Oleg Kulik


Galleria Giampaolo Abbondio // Oleg Kulik

Light through a grid and a helmet-parachute – these ambivalent images predominate in the project by Oleg Kulik, the Moscow actionist, performer, sculptor and artist.
The three sculptural installations in ‘Grid’ reproduce Soviet-era window bars in which the prevailing motif was a semicircle with radiating rays. The same ‘sun’ often figured in criminal tattoos and symbolised the ‘North’ (where the sentence was served), resilience and aggression. Here Kulik forces a corporeal putty through lattices welded from metal bars. Two fists grip the bars of an enclosure. A man’s back presses against the metal grid and two more fists grab the bars above – what is this? Love? Violence? Pain? The third grid is even more symbolic: a man’s hand with a dove clutched in the palm stretches through an iron aperture (as seen in cash payment booths and currency exchanges). At the same time this ‘bird of peace’ with a recognisably Putin-esque physiognomy pecks the human finger.
The grid referred to by Rosalind Krauss as an emblem of modernism allowed 20th-century artists to achieve a certain autonomy in their art, as distinct from Leonardo or Dürer, who superimposed a ‘perspective lattice on the depicted world as the armature of its organisation’. It seems that Kulik the performer has confined himself behind bars, presenting his naked and suffering body to onlookers in the manner of Catholic martyrs cast in the flames on such grids, or dragged through town for ridicule by the commoners.
The ‘Parachutists’ installation appears to convey a similar concept of ‘order’. The image of a military formation represented by rows of helmets is ruptured from within by figures of ‘little people’ suspended from iron cupolas. One hundred anthropomorphic sculptures were made not by professional artists, but by participants in Oleg Kulik’s art action, spectators that he invited to co-create in his Moscow exhibition project.
The ‘sculptor’ assembled the five-membered frame (head–arms–legs) from polymer clay in a very brief and strictly defined time period. Kulik positioned the action as therapeutic: viewers should transmit all the energy through their own fingers, expressing the pain of insult and betrayal. In this way Kulik hoped to overcome personal trauma and find a lifesaving parachute by organising a collective act.
In terms of plasticity ‘Parachutists’ was an experiment in the genre of ‘fast sculpture’. Spontaneous and in some instances even ‘automatic’ moulding revealed personal pain points, and demonstrated the limitations of the genre. ‘Parachutists’ became an original oxymoron: heavy metal helmets cast from a single template turned out to be salutary hemispheres for figures of dive se form, volume and plasticity. This installation was shown initially at the exhibition of Kulik’s new sculptures entitled ‘Our Mother’, while the rows of helmets appeared in the artist’s curatorial project on Socialist Realist painting from North Korea.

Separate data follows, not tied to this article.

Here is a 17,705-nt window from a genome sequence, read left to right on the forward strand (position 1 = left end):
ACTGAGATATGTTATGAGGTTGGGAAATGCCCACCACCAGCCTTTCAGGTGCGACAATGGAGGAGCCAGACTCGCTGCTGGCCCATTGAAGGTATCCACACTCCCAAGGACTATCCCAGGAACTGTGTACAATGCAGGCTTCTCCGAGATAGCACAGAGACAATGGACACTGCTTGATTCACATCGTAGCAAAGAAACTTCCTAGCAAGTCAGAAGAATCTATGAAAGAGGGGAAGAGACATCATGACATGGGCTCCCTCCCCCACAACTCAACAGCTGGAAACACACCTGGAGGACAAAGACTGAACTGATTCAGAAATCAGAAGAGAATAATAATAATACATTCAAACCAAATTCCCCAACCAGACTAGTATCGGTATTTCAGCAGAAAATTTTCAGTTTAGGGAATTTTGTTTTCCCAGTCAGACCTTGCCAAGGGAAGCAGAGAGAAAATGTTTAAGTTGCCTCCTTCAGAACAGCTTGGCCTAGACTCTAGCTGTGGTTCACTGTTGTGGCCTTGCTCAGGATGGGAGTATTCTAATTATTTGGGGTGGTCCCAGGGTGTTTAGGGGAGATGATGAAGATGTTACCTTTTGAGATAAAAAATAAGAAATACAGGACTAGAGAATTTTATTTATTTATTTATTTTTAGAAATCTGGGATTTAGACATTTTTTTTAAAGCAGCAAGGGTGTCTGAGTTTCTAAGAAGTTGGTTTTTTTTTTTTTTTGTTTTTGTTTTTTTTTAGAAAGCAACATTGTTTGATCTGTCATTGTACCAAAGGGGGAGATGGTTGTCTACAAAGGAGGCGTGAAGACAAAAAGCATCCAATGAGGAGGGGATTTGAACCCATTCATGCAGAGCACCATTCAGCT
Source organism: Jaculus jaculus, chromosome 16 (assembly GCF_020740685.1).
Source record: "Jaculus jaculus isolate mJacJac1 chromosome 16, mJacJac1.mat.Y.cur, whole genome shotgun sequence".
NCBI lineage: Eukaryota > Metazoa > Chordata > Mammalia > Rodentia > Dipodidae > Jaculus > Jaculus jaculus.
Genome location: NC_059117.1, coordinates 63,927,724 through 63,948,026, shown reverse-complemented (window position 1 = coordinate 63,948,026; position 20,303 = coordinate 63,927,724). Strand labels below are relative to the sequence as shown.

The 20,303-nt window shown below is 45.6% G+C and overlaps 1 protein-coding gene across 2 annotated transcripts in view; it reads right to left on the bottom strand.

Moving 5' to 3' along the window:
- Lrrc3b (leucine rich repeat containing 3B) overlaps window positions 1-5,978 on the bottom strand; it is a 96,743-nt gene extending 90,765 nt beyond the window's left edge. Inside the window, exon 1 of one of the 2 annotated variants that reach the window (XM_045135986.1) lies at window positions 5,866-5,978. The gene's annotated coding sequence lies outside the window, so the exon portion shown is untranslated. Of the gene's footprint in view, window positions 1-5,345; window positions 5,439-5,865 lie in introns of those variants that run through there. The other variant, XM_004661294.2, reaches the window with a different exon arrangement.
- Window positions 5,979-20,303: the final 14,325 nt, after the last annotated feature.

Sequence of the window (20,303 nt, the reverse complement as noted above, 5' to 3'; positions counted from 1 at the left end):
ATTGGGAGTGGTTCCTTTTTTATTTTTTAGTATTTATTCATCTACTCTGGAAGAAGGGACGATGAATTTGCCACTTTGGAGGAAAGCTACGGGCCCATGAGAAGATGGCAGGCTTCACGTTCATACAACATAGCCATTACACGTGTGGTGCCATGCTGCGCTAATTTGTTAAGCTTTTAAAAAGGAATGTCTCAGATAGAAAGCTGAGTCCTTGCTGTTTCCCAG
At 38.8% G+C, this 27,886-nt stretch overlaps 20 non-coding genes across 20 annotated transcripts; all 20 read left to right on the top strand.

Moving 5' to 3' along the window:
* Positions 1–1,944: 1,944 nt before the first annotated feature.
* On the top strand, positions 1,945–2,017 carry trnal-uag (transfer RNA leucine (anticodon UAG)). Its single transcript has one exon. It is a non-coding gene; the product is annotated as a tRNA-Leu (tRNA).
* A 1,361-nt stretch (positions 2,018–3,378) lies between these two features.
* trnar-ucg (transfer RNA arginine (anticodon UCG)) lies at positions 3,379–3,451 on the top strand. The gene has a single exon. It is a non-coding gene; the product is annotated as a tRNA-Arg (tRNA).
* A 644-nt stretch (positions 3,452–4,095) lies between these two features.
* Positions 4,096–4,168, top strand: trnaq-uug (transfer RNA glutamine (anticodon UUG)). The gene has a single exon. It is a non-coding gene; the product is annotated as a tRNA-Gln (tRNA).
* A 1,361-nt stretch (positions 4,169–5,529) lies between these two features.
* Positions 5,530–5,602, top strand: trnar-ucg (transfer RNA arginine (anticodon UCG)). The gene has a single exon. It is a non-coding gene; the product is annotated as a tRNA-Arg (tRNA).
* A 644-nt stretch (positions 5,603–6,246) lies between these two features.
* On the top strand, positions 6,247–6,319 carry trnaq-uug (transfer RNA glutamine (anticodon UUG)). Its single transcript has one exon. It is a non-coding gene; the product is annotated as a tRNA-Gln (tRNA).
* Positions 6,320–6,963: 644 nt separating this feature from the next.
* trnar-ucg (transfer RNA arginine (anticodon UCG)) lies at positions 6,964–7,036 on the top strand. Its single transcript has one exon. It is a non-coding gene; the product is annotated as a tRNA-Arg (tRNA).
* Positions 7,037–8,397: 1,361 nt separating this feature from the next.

Here the question arises: what lies ahead? Does the homeland save its citizens with helmets-parachutes or, conversely, does it turn men into ‘naked bodies’ and ‘cannon fodder’, dispatching them to certain death? Are these people under the cupolas-haloes still alive, or corpses descending on us? Rebecca Horn presented a comparable dilemma of salvation-death not long ago on a Naples city square, where she placed metal-cast skulls illuminated from above by haloes.
Similarly Oleg Kulik’s grids and parachutes speak of personal and social issues, the rapid plasticity of sculpture and rigidity of welding, commitment to society and the betrayal of interpersonal relations, art and ritual, freedom and dependence.
Both projects are preceded chronologically and conceptually by the work ‘Eclipse’. This is the image of a divided man caught between ideology and physiology. The man goes forward, but looks back. Society as a whole is transfixed in this pose. The image develops in two directions: into the structure of ‘Grids’ or the bodies of ‘Parachutists’.

Ph. Antonio Maniscalco